Prior to founding Chasm Institute, Mark spent 9 years as a Managing Director with The Chasm Group and four years with Oracle Corporation, most recently as Director of Marketing, Financial Applications. Before joining Oracle, he was Marketing Manager with J.D. Edwards & Co. He has also held various sales and marketing management positions with GEAC (formerly Dun & Bradstreet Software / McCormack & Dodge), and Ceridian (formerly The Service Bureau Company).
Mark holds an MBA in marketing from the University of North Texas and a BS in general business from John Brown University.
Michael T. Eckhardt, Managing Director of Chasm Institute LLC, is a veteran of Hewlett-Packard, PepsiCo Inc., and Price Waterhouse. A graduate of Harvard Business School and Wall Street Journal Award Winner, Michael is a recognized expert in delivering market strategy workshops for high-tech executives and product teams.
Michael has 20 years of deep expertise in strategic marketing and high-tech market development. He provides clients in the U.S., Europe, and Pacific Rim with strategy workshops & tools for gaining and sustaining market leadership positions in highly-competitive marketplaces. He was first named a Senior Affiliate of the Chasm Group in 1994.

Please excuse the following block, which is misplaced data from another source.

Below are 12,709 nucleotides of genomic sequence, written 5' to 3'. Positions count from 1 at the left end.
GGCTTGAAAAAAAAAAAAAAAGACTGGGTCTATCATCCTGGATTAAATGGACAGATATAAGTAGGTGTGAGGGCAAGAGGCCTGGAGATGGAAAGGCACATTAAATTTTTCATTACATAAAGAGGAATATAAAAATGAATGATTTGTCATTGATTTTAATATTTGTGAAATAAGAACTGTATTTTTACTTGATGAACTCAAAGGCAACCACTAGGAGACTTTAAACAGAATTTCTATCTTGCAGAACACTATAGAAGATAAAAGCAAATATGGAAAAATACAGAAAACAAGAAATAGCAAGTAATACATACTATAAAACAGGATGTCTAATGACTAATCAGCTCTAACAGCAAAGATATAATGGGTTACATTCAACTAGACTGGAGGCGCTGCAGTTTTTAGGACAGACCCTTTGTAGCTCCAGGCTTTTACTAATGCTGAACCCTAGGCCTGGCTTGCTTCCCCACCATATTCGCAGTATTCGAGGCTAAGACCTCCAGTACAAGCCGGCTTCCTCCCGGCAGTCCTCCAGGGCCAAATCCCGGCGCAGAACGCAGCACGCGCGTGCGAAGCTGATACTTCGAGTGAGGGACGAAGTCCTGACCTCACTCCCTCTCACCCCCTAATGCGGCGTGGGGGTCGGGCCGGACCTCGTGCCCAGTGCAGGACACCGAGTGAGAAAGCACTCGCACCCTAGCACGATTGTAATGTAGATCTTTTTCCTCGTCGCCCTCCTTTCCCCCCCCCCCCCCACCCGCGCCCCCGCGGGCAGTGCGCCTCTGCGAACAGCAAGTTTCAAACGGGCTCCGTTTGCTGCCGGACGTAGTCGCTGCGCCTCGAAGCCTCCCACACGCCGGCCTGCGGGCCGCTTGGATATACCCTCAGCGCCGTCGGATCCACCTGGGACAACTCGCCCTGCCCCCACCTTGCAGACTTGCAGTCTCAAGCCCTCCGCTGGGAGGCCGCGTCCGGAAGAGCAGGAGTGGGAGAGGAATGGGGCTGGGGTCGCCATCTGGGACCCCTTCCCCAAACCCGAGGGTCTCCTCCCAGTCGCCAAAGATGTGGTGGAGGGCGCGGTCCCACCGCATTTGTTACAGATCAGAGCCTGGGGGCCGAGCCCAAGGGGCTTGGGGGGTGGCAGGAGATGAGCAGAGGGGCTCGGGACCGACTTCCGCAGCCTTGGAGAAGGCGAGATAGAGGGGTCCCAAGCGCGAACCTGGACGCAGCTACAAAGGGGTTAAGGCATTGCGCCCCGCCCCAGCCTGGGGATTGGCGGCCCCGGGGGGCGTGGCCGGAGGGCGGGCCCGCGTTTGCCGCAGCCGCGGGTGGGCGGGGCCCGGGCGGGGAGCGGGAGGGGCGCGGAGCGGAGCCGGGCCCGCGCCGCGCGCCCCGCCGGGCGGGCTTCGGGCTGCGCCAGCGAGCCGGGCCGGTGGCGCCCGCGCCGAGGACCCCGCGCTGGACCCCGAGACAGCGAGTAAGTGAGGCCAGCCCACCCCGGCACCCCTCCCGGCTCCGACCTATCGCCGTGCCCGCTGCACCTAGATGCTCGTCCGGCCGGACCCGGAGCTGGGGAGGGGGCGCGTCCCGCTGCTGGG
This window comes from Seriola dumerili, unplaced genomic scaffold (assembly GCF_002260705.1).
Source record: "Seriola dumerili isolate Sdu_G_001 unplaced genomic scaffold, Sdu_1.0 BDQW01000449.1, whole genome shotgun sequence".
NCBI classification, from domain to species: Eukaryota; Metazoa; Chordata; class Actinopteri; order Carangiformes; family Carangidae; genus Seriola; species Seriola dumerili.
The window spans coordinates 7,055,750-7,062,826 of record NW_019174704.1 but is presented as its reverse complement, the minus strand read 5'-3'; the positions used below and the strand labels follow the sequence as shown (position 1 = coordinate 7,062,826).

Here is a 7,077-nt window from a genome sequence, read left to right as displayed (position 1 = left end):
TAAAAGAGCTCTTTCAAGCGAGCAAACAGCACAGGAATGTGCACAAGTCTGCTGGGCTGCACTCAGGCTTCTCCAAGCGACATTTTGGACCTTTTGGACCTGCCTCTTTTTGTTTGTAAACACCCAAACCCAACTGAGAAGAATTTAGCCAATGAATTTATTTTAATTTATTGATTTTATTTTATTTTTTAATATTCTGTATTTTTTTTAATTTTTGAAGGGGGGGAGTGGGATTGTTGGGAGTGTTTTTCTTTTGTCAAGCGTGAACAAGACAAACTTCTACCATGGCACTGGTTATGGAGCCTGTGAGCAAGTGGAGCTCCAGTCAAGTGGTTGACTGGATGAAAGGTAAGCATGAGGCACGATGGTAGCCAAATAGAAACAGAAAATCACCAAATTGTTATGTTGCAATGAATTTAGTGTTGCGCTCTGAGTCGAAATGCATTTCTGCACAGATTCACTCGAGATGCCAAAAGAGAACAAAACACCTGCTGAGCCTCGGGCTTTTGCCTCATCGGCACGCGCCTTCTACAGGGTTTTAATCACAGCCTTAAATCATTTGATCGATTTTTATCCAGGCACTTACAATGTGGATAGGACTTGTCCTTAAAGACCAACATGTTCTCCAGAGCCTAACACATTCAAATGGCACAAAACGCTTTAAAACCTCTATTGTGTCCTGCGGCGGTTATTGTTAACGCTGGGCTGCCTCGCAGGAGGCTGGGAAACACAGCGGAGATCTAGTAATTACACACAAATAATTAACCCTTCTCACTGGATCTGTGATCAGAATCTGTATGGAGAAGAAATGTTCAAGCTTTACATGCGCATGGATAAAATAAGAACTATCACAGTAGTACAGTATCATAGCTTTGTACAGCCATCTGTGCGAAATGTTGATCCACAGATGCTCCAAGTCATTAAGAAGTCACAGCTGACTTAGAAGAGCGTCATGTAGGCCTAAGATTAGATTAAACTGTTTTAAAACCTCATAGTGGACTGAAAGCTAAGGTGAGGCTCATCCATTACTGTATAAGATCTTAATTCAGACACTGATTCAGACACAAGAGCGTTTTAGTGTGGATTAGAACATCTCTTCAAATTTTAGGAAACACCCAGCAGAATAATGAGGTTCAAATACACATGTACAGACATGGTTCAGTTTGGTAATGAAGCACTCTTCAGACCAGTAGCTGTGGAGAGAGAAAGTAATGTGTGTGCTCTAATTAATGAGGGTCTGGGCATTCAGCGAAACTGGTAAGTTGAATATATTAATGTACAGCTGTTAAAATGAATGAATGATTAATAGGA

Michael's client base includes Cisco Systems, Hewlett-Packard’s printer business, Intel Corporation, AT&T Wireless, Agilent Technologies, Philips Medical Systems, Autodesk, LMC Data Systems, and Mentor Graphics.
Prior to Chasm Group, Michael directed Hewlett-Packard's market-focus consulting group. His work with HP frequently contributed to its business units generating profitable growth from key product lines, and increasing the market acceptance of new products. He provided HP product divisions, including the market-leading LaserJet® and DeskJet® printer businesses, with 3 priorities: market strategy workshops, customer needs analysis, and competitive intelligence training.